Between-group Differences on Childhood Trauma, ROI Volumes and Emotion Recognition. To compare both groups on childhood trauma and emotion recognition measures, we first conducted independent sample t-tests and chi-square (χ 2) tests, where appropriate. ANCOVAs (Analyses of covariance) were used to assess between-group differences on the specified brain regions with age, years of education and ICV as covariates in these analyses.

Associations Between Childhood Trauma, ROI Volumes and Emotion Recognition in all Participants. In the next step, partial correlations were conducted between childhood trauma (i.e. physical neglect and total childhood trauma), emotion recognition task and ROI volumes for all participants in order to assess the relationships between these measures and select the variables for the mediation analyses. Additional correlations were subsequently conducted for both groups separately (healthy participants and patients). Age, years of education and ICV were controlled for.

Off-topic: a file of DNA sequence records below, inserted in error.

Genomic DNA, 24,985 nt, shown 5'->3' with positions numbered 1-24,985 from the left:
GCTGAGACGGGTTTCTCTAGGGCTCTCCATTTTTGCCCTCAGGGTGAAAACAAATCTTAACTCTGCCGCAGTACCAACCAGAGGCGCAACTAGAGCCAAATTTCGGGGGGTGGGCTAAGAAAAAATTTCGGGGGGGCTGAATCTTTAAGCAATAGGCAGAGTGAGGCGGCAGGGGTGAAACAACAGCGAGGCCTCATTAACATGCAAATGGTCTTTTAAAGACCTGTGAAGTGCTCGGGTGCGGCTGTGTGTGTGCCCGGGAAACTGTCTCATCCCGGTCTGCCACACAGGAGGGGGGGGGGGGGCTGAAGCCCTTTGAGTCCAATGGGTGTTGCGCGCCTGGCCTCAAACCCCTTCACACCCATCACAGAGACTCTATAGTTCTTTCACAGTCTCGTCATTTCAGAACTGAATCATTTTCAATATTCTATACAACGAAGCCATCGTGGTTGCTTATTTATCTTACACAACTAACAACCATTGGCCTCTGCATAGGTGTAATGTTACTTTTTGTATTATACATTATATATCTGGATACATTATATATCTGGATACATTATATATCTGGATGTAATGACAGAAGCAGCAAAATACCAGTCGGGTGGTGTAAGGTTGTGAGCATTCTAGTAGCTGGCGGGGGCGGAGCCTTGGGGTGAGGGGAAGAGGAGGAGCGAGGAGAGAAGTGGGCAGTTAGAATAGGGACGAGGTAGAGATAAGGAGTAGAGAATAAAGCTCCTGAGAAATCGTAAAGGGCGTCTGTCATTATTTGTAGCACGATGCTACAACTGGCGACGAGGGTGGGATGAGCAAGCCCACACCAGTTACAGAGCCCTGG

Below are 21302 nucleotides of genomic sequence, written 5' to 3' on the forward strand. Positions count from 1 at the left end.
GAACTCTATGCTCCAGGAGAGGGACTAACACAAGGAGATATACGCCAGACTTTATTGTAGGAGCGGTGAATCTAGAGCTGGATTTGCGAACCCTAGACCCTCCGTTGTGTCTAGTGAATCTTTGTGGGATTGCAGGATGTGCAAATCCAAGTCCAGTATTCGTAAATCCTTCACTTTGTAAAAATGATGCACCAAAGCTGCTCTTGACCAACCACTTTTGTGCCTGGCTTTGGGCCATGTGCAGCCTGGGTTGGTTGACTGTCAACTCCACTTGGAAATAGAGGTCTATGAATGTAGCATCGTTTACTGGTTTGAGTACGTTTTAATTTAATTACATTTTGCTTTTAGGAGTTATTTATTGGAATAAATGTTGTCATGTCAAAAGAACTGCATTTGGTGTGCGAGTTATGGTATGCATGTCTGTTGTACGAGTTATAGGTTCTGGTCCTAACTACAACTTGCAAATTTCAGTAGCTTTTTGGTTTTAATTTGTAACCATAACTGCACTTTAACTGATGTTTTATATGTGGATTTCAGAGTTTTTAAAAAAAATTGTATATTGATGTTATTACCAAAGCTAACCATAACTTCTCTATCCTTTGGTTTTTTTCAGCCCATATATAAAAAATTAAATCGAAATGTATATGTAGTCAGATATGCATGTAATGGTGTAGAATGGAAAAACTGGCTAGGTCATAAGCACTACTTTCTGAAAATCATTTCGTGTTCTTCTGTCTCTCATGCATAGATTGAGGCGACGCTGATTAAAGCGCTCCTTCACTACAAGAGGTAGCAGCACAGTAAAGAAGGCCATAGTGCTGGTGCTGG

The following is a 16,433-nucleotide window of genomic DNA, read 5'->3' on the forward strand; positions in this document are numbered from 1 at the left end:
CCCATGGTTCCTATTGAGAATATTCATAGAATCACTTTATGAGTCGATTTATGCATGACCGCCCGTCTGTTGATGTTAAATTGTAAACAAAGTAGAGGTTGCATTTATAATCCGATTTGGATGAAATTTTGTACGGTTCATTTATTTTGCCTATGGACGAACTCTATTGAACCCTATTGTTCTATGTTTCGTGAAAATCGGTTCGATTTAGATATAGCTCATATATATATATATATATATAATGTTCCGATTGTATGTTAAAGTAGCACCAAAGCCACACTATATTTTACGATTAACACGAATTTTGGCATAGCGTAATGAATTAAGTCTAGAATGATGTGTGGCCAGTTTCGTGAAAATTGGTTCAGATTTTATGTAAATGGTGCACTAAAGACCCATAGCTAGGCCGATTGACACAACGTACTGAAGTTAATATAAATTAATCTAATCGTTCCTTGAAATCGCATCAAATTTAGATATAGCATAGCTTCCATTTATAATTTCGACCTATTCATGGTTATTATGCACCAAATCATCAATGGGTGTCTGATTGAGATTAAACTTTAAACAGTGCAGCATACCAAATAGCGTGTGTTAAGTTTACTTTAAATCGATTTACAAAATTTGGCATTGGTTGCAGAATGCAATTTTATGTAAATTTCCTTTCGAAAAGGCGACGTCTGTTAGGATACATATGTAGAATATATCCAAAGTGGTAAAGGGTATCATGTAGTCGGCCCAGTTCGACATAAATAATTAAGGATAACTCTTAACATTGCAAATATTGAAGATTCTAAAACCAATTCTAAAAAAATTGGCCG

Moderated Mediation Analyses. To explore whether regional brain volumes in the amygdala, hippocampus and ACC mediate the association between childhood trauma and performance on the ERT task, we conducted moderated mediation analyses using Model 59 from the PROCESS macro (Hayes, 2013), which allowed the inclusion of a mediator and a moderator in the same model. This particular model was used as it considers moderation effects on all paths (i.e. direct and indirect), compared to other more common models. We examined both direct and indirect (mediating) effects between childhood trauma and the ERT task, with the ROI volumes as mediators in these associations and a group type as a moderator, controlling for age, years of education and ICV. The reliability of the associated indirect effect was estimated using 5000 bootstrapping iterations to obtain bias-corrected and accelerated bootstrap 95% confidence intervals (CIs). When a 95% bootstrapped CI does not include zero, it indicates the parameter is statistically significant.